Dariana: There has always been a stigma around periods themselves. They are seen as gross and something we shouldn’t be talking about, but it is something extremely common and natural.
This lack of conversation around periods themselves is what brought to the idea of period poverty, leading to more avoidance. It is also something people don’t always think about.
If you do not have a period or are not aware of the privilege of being able to afford and have access to menstrual hygiene products, you would not think about the unfortunate situations those in period poverty are in.
Q: Do you think low-income women are getting enough help from NGOs in procuring female hygiene products?
Dariana: NGOs are doing a fabulous job at what they do and are definitely out there, helping significantly, but with the word ‘enough’ there, I believe there is a part that is out of their reach. Many are unaware of NGOs or are unable to procure these menstrual hygiene products, still leaving them without the necessary period products.
There needs to be a systematic change to truly help those affected by period poverty that stems from poverty itself.
Q: Eco-friendly period products, including period cups and underwear, have been introduced globally. Did you include the same in the donations?
Dariana: Not many period cups or underwear were donated as not many people were aware of them or were seeking something ‘simpler’ to donate, although we did give the option!
Not only are period cups and underwear eco-friendly, but they are also very beneficial in combating period poverty. Rather than continually purchasing menstrual care products every month, a cup or underwear can last for a much longer time.
Q: What has it been like to work with a group of women to help other women in need?
Dariana: It is truly inspiring and empowering. There are not enough women leaders in this world, and working with women who created their own organization to combat an issue they saw inspires me to chase after my goals.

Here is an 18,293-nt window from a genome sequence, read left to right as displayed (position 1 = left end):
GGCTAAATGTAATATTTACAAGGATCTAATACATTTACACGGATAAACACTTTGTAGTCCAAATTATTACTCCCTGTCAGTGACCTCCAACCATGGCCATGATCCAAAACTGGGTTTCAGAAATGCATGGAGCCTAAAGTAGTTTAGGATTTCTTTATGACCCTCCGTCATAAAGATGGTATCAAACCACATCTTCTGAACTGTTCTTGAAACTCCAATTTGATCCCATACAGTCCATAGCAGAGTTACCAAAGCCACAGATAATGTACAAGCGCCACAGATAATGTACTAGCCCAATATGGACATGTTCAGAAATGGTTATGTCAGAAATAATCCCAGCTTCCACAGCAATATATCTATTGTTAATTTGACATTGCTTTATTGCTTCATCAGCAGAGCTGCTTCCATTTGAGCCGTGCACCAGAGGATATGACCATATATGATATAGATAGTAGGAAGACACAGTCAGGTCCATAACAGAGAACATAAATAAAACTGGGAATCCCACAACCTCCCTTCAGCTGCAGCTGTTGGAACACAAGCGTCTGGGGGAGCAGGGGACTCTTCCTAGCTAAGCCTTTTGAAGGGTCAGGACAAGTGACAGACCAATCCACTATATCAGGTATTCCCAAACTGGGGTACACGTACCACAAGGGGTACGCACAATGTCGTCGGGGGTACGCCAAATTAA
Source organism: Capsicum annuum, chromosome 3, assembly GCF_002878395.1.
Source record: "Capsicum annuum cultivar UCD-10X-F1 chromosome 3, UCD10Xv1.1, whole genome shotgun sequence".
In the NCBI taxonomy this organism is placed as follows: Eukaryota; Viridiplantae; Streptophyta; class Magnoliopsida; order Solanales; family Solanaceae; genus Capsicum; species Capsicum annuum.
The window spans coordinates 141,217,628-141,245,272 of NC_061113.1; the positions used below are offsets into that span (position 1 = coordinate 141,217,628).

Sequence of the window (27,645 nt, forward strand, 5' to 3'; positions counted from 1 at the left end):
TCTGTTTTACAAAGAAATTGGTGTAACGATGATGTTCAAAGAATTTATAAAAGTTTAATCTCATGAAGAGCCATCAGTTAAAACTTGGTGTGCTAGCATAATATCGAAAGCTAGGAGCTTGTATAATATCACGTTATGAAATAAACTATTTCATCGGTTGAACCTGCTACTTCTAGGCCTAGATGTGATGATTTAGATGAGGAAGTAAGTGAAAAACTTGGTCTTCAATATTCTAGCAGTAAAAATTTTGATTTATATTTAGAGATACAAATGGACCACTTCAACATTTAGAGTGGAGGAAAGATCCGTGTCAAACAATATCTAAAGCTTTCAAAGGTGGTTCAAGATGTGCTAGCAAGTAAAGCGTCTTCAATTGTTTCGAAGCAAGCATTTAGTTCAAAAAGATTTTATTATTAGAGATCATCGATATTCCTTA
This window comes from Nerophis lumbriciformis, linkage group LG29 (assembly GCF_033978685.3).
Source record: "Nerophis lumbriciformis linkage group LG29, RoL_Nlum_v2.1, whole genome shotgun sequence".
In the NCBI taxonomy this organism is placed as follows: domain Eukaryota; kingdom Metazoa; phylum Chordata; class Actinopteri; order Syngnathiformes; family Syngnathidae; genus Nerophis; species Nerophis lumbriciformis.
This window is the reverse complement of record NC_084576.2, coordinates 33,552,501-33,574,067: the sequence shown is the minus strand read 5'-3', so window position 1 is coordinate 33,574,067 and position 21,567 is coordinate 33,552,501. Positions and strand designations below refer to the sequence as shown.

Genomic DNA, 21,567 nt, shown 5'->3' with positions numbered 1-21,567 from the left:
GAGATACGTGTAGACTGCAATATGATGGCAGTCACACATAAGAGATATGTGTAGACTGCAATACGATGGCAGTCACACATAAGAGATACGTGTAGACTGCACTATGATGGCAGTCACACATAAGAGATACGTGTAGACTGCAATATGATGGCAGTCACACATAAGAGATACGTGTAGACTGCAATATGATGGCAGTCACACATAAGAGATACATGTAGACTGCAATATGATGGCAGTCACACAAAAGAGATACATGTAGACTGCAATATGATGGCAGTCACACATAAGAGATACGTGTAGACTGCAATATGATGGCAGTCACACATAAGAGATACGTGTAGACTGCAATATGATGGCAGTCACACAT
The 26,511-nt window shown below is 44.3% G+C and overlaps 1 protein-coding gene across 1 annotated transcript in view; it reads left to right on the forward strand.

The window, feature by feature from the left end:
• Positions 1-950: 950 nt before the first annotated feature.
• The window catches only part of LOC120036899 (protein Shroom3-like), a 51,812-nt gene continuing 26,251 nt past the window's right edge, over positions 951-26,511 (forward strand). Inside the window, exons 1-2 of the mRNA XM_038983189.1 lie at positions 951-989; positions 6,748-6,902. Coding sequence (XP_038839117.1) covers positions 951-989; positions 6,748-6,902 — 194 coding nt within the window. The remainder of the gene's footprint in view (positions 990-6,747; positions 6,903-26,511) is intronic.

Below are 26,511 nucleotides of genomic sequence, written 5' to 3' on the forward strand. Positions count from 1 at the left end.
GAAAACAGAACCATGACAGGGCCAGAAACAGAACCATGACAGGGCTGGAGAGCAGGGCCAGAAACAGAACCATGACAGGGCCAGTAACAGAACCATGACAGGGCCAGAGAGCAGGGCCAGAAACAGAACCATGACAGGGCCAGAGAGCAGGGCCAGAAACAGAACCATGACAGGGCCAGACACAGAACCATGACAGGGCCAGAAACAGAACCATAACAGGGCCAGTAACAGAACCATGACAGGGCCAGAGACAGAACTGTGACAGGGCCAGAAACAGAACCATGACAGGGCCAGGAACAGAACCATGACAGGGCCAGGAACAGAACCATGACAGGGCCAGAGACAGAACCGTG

Representation is important, and seeing that people like me can work together and succeed empowers me to continue in my life.
Q: Can you elaborate on how others can help in eliminating period poverty?
Dariana: You can help diminish period poverty by donating to your local shelter! There are many across the country that could use your donations, whether they be monetary or physical menstrual products, and all of this can help.
In terms of making a systemic change, period poverty stems from poverty itself, so do research and vote on the legislation you agree would help combat poverty!
Q: Michigan recently dumped the ‘tampon tax.’ However, nearly 30 other states in the US continue to have sales tax on feminine products. What are your views on the same?
Dariana: I agree with Michigan on this view and go against the tampon tax. Menstrual products are essential and expensive, and paying a tax on top of that also affects the rates of period poverty.
Like the pink tax, this tax primarily and unfairly targets women/those who get a period.
Q: Are you involved in other charities?
Dariana: I’m also involved with the Little Free Library, a non-profit organization that expands book access for all. I have collected hundreds of books for my Little Free Library and shared them with everyone to inspire readers across town.
They can leave a book and take a book or just take a book and keep it! I do have a Little Free Library Wagon so that I can reach out to more people in different locations.
I also volunteer at the local hospital on the weekends. I have always been interested in medicine, so it’s fantastic to help our essential workers, especially when the number of volunteers has reduced since the pandemic began.
Providing this invaluable service to patients and their families fills me with joy.